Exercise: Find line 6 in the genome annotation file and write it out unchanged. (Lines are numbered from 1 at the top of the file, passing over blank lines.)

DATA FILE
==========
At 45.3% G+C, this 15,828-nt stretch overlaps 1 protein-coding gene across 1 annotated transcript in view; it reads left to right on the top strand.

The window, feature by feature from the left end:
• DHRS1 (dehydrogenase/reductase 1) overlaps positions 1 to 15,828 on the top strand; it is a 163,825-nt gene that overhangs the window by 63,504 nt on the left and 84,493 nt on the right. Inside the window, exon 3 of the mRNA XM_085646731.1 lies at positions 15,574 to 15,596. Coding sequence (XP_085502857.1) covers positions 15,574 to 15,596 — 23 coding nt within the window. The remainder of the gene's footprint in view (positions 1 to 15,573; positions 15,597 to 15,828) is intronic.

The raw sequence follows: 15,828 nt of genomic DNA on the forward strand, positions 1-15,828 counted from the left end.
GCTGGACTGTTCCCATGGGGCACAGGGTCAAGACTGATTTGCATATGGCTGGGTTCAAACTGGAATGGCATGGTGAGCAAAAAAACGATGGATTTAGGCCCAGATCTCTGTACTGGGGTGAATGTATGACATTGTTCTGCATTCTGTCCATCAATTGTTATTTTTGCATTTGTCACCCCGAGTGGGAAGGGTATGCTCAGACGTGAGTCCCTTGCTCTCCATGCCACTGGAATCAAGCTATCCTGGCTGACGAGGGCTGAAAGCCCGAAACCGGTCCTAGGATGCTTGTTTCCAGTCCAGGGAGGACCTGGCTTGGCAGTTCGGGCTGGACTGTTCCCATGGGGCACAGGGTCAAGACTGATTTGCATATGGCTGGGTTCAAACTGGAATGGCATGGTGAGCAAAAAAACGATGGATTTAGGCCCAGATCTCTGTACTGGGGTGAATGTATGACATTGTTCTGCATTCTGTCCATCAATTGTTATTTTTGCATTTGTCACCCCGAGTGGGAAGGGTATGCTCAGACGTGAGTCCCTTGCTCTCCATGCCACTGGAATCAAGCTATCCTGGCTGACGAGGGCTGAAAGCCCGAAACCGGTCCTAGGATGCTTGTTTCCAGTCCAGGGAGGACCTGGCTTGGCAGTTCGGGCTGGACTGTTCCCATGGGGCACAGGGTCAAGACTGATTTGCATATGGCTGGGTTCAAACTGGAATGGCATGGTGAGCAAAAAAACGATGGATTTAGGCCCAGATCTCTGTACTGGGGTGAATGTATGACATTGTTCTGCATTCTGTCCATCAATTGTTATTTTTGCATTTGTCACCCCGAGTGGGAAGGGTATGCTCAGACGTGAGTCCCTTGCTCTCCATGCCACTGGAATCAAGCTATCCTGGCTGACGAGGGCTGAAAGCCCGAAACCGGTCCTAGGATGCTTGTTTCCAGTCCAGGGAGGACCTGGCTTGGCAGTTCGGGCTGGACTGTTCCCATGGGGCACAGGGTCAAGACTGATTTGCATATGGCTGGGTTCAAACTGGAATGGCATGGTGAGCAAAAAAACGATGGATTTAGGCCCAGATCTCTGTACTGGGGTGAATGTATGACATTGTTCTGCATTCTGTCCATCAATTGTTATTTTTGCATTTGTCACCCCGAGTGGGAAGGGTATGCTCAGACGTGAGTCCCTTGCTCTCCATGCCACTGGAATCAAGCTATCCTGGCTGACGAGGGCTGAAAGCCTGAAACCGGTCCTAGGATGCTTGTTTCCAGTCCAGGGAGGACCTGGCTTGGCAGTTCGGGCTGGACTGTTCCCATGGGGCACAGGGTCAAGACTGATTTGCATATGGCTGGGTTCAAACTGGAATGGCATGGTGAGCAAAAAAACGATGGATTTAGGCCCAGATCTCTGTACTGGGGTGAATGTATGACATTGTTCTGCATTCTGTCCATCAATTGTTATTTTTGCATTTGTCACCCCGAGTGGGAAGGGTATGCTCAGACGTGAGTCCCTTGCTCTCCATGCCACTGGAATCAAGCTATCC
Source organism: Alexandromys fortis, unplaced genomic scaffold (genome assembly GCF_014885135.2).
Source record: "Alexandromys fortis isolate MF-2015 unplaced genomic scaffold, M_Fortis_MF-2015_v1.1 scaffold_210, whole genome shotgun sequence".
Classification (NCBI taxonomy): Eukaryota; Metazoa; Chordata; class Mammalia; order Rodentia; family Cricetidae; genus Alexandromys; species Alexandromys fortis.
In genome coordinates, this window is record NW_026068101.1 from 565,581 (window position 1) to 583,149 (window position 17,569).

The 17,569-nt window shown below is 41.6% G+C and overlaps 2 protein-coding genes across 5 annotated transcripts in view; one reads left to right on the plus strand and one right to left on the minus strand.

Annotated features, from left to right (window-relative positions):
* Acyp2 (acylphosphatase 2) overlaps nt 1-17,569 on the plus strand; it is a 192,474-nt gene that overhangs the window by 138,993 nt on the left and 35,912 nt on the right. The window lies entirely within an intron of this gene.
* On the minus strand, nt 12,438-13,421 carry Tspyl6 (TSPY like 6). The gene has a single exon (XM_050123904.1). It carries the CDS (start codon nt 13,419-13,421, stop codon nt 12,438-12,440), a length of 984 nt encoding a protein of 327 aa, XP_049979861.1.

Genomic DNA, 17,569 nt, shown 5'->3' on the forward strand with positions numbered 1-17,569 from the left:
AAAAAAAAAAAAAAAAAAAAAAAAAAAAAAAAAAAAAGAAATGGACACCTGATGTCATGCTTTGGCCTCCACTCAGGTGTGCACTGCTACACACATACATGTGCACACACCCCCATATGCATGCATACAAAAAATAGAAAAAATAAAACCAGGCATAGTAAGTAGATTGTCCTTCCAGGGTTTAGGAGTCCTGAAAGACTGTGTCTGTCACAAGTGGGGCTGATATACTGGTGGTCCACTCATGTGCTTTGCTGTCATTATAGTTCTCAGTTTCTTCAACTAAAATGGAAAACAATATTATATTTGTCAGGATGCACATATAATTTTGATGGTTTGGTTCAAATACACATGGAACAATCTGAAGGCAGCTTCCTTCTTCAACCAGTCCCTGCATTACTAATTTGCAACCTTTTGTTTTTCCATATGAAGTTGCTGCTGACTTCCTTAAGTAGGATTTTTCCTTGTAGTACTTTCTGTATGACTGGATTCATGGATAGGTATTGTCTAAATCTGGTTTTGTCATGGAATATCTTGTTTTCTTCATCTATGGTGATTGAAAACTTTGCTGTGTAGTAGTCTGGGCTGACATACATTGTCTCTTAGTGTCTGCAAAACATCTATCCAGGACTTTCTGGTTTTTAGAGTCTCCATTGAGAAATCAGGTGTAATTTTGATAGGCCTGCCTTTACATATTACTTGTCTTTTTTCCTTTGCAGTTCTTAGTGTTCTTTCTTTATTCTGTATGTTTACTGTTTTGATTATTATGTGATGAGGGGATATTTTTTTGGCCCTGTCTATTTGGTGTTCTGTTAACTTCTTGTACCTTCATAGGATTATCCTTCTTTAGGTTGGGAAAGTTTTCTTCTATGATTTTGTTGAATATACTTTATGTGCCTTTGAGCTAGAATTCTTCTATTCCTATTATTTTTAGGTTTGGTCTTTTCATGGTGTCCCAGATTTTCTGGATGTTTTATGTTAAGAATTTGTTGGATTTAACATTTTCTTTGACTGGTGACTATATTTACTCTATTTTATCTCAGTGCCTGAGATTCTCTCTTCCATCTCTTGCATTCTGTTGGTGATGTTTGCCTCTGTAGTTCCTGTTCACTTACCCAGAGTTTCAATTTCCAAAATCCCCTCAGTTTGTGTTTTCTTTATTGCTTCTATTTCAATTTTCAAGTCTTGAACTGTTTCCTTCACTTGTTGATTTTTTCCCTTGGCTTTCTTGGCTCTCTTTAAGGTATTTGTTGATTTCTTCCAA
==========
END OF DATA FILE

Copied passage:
Source organism: Alexandromys fortis, unplaced genomic scaffold (genome assembly GCF_014885135.2).